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A Response to the Great Depression

by Pat Schulz


Williams' defeat marked the beginning of the end, in part because the worst of the crisis was over in East York. The new council began by refusing to hear any relief deputations, insisting they appear before the relief committee only and by changing their time of meeting to the evening to facilitate the attendance of businessmen.[1] In June they closed down the clothing depot in response to business deputations[2] but even this conservative council defended relief recipients against evictions by refusing to grant bailiffs' licences for two months.[3] The attitude of the province toward the new administration seems to have been no different, however; on 8 January 1937, Alf Gray, the provincial administrator, demanded that the relief rolls be reduced by 25 per cent. By the end of the year relief rolls were down to 4,686 persons from 8,041 in December 1936. Relief costs declined from $1,323,324 to $655,565[4] and relief recipients took only 77 per cent of the clothing budget that April.[5] When the province cut off relief to single men aged 20 to 60 in 1937 only 47 men in East York were affected[6] and throughout 1936 and 1937 the question of partial reinstatement of wages for township employees who had suffered earlier pay cuts kept recurring with even David Croll encouraging the increases.[7] By 1939 the township had commenced paying off some debenture principal and early in 1940 new debentures were issued replacing the old ones.[8]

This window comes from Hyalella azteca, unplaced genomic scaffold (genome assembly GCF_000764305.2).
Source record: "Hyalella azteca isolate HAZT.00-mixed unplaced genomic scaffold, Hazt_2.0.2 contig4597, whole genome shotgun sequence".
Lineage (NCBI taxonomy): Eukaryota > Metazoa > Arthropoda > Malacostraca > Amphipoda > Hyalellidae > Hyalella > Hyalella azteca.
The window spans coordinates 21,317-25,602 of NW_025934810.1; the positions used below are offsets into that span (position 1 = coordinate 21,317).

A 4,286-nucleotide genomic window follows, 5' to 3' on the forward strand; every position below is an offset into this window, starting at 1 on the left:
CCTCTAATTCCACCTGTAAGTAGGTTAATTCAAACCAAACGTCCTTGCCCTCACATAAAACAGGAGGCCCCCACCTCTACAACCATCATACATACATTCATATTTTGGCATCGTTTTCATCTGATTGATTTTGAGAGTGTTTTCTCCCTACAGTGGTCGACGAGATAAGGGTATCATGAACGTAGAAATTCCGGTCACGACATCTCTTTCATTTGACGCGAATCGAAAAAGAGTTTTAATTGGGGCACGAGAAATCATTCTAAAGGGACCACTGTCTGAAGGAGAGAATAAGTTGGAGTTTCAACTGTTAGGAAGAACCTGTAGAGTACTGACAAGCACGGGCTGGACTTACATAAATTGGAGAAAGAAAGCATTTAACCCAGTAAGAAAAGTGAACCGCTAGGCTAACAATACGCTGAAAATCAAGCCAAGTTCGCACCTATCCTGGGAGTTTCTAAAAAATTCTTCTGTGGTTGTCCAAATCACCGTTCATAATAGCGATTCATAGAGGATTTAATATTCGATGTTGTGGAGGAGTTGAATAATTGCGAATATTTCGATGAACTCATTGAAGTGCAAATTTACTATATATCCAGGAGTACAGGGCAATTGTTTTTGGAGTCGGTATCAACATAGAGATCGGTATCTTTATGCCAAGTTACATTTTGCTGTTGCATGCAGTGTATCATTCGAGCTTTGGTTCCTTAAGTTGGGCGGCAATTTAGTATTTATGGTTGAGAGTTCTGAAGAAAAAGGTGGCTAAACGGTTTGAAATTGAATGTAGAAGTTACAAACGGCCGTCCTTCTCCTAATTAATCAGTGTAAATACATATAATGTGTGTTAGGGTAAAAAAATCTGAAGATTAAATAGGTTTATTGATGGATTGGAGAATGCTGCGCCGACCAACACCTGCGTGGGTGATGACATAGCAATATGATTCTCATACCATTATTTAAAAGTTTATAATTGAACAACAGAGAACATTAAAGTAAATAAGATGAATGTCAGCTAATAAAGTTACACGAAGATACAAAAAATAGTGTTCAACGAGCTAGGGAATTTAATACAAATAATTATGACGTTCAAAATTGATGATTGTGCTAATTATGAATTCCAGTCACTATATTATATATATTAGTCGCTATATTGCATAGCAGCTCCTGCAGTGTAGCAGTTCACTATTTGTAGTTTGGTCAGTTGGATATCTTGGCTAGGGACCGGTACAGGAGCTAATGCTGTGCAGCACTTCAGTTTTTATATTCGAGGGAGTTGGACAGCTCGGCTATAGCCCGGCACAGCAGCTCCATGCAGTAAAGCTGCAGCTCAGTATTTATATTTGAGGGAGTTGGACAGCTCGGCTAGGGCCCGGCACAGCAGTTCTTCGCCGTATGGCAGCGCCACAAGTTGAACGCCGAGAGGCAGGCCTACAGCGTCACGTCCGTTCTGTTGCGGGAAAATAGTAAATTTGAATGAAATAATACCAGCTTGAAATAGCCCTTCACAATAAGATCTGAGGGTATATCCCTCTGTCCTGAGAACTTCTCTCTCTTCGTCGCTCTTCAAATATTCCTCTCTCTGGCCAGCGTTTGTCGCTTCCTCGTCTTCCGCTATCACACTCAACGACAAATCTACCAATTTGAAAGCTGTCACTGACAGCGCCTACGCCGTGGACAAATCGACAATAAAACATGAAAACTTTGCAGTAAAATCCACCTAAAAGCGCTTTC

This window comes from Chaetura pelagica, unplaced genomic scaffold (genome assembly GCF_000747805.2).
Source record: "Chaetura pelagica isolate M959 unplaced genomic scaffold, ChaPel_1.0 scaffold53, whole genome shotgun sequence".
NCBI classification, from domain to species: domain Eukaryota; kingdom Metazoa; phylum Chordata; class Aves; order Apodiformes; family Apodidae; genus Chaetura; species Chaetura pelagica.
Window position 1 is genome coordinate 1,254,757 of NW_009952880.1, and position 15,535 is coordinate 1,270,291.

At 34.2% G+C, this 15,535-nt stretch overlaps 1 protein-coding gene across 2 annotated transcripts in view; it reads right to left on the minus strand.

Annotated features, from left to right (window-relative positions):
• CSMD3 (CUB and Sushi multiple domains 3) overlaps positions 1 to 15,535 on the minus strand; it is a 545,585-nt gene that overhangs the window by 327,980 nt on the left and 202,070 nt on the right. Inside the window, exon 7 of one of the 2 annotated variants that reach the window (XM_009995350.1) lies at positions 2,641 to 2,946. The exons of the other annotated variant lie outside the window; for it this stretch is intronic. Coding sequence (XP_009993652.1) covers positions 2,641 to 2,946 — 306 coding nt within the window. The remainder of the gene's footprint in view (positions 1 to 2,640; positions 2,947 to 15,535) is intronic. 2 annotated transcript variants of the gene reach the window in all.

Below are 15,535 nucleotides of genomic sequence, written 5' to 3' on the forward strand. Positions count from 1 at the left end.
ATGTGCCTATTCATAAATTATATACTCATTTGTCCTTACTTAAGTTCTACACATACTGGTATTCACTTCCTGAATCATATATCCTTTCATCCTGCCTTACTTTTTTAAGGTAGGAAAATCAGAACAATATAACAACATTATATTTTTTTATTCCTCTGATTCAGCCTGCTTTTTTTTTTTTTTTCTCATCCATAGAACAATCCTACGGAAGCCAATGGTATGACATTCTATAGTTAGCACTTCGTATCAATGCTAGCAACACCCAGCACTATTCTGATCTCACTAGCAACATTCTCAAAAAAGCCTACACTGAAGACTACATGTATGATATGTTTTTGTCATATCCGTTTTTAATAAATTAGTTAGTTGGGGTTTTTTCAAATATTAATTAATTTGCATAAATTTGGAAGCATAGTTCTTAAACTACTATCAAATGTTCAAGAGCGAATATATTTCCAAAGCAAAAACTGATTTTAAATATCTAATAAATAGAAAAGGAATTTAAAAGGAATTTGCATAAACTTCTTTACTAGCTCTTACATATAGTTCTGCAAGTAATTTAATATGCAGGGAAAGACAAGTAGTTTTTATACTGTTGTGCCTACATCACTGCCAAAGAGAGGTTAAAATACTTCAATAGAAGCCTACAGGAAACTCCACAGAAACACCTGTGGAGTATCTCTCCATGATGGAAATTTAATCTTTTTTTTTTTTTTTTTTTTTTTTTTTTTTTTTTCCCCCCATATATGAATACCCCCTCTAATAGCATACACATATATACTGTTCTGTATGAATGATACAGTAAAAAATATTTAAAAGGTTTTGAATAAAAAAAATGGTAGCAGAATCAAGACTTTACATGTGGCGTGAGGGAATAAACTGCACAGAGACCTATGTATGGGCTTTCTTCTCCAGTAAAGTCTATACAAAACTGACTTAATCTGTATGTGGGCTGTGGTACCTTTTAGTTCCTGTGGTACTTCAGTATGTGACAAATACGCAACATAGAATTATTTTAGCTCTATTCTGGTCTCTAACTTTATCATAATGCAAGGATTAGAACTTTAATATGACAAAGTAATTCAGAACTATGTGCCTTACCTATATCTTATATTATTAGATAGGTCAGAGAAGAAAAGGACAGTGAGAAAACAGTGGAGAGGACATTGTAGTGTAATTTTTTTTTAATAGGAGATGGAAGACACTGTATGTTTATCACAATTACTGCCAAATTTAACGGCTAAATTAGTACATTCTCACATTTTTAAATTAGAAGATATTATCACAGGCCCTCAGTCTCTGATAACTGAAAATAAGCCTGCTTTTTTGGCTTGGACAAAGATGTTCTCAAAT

Nell Binns tells the story of her husband's first job interview after years on relief.

My next door neighbour and I sat on our doorstep from when he left until he came back. She was just as excited as I was about it actually we were both pessimistic. As soon he turned the corner he started to nod his head and we knew he had got the job. There was no question of what sort of work it was or what the pay was he had gotten a job, that was that. When he came up to us his eyes were like two great stars and he said 'And what do you think? I'm starting at 45 an hour. And I said 'Oh no you can't be getting that much.' My neighbour bustled in the house and got out a precious tin of salmon she had been saving for years and a tin of peaches and we waited for her husband to come home for lunch and we had a little banquet. My husband needed tools but he had had to sell all he had so the next door neighbour loaned him a hammer and my father had two or three little odds and ends of tools and that's what he went on the job with. He held that job for 24 years.